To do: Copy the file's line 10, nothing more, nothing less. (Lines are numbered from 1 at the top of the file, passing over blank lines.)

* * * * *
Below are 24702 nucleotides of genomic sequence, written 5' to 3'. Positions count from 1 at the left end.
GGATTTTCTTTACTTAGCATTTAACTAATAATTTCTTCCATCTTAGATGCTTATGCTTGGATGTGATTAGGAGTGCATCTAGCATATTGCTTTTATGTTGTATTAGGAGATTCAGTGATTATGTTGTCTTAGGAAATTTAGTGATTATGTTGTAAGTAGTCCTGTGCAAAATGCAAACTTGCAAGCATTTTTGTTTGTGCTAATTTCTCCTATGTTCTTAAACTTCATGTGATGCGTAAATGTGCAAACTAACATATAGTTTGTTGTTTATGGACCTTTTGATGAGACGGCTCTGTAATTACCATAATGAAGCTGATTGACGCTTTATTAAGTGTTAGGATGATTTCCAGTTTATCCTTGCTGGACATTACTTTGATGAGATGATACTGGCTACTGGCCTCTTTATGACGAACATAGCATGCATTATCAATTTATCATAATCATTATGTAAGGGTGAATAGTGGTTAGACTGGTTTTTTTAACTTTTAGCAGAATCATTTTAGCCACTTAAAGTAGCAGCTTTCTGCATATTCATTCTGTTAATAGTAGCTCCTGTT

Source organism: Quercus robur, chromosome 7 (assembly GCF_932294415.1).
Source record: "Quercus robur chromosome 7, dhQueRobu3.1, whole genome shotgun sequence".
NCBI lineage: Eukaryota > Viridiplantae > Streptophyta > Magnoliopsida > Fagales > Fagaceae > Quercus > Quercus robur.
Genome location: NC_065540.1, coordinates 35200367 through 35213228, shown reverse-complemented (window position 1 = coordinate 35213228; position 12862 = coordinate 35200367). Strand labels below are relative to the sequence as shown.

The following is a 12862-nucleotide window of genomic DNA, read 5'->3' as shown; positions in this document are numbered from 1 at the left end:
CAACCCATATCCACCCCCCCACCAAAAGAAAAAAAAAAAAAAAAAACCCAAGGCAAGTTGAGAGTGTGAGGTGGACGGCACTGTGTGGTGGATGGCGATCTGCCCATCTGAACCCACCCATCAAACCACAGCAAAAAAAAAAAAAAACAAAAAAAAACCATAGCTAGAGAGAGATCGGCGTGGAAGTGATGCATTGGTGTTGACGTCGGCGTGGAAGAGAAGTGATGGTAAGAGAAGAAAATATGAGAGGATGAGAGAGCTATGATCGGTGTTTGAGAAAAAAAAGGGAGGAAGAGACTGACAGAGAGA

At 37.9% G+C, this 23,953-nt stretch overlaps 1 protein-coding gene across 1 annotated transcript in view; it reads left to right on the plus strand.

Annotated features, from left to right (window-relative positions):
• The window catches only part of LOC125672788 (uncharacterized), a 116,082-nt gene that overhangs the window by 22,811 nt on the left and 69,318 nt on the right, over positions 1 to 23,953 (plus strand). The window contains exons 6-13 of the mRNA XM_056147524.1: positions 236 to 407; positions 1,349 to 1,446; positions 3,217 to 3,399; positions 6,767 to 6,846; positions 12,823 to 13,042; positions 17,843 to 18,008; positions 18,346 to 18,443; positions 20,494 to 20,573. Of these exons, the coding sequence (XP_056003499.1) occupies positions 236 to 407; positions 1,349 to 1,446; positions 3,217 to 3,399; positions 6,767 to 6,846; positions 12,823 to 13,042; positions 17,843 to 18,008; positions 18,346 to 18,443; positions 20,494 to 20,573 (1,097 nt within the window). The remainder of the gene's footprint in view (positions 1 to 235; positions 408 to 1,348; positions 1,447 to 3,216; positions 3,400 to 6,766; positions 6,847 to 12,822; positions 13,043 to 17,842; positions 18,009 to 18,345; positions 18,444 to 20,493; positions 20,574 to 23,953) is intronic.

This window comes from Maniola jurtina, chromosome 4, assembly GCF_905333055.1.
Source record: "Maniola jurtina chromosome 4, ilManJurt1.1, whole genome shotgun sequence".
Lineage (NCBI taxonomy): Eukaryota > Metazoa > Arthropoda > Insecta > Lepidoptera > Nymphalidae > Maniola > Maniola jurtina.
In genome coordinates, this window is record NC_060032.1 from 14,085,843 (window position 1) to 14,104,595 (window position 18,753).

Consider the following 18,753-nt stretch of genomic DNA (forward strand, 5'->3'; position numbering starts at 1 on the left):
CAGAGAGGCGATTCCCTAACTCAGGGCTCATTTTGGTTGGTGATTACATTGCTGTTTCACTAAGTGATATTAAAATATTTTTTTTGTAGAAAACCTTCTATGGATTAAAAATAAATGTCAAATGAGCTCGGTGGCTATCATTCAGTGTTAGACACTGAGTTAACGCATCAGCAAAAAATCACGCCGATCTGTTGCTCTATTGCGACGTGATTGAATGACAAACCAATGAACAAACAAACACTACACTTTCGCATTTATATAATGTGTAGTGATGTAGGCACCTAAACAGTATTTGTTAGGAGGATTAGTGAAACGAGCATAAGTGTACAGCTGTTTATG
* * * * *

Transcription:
Annotated features, from left to right (window-relative positions):